RITA LETENDRE, R.C.A.
Private Collection, Toronto
Fernande Saint-Martin, "Quebec" in The Canadian Canvas, travelling exhibition, Time Canada Ltd., 1975, page 79.
Dennis Reid, A Concise History of Canadian Painting (3rd edition), Oxford University Press, Don Mills, 2012, page 406.
Rita Letendre worked within the automatiste milieu and as such her early works are highly gestural with an expressionist application of paint evoking images of flames or explosions emerging from dark, unknown backgrounds. However, Letendre would abruptly reject this idiom in favour of hard-edge geometric paintings.
Her work began to feature diverging, converging or parallel rays or vectors as her prime motif. Though originally hard-edge, by 1971 with Letendre's introduction to the air brush, these bands of radiating colour began to develop a softness where they met at the adjoining bands' edge. Some critics interpret this as a return to the "atmospheric notions" Letendre had been investigating during her automatiste period and remark upon "luminous modulations which electrify the canvas," as seen in this lot. According to Dennis Reid, Letendre stopped using the airbrush in 1996.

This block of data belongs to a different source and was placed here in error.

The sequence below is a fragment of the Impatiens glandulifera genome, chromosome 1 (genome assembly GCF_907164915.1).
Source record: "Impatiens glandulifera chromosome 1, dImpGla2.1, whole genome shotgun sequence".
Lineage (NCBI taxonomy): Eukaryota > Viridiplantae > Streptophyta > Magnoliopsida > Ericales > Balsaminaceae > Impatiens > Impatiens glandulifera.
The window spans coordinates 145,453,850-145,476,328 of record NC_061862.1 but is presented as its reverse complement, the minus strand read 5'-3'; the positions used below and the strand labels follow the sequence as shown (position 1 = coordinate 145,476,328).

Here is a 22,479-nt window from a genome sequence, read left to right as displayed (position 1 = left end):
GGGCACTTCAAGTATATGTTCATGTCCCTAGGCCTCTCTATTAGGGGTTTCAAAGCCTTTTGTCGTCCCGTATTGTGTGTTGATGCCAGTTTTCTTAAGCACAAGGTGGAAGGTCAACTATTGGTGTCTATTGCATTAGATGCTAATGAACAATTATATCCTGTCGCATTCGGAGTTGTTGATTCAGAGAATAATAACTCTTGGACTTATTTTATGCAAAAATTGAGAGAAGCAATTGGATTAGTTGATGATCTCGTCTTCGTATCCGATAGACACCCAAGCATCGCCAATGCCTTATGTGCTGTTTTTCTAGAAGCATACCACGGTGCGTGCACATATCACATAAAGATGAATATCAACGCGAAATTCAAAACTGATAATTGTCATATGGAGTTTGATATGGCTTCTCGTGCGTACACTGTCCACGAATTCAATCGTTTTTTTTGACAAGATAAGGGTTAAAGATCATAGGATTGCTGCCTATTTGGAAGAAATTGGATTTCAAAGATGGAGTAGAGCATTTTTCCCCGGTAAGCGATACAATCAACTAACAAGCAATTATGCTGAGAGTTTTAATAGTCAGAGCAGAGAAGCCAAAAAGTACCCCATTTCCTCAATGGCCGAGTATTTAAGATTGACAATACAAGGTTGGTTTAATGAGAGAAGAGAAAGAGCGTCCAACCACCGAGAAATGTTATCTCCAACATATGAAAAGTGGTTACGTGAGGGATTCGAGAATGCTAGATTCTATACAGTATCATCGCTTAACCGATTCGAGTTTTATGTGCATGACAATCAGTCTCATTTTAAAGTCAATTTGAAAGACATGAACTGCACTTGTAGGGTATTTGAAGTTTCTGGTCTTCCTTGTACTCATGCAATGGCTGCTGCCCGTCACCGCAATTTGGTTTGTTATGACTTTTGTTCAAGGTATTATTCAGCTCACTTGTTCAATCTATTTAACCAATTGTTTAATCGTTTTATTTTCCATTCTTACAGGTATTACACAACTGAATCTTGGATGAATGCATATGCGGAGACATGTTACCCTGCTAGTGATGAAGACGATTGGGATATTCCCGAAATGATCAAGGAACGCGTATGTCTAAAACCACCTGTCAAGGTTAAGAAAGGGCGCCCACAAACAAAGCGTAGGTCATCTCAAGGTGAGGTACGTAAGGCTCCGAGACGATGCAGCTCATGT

The AGO owns a major 1983 acrylic on canvas by Letendre called, Daybreak. Daybreak was painted after her partner, Kosso Eloul, went through a serious health scare and began recovering. Although this lot and the AGO painting suggest new beginnings and hope, they both share many affinities.
Greg Humeniuk writes: “Daybreak is a major statement in Letendre’s career in the early 1980s that demonstrates her confidence using an airbrush to create paintings. The hopeful and optimistic connotations of the title (of the AGO painting and this lot) are consistent with Lentendre’s titling - e.g. Serenity (1983), Lumière Intérieure (2001).”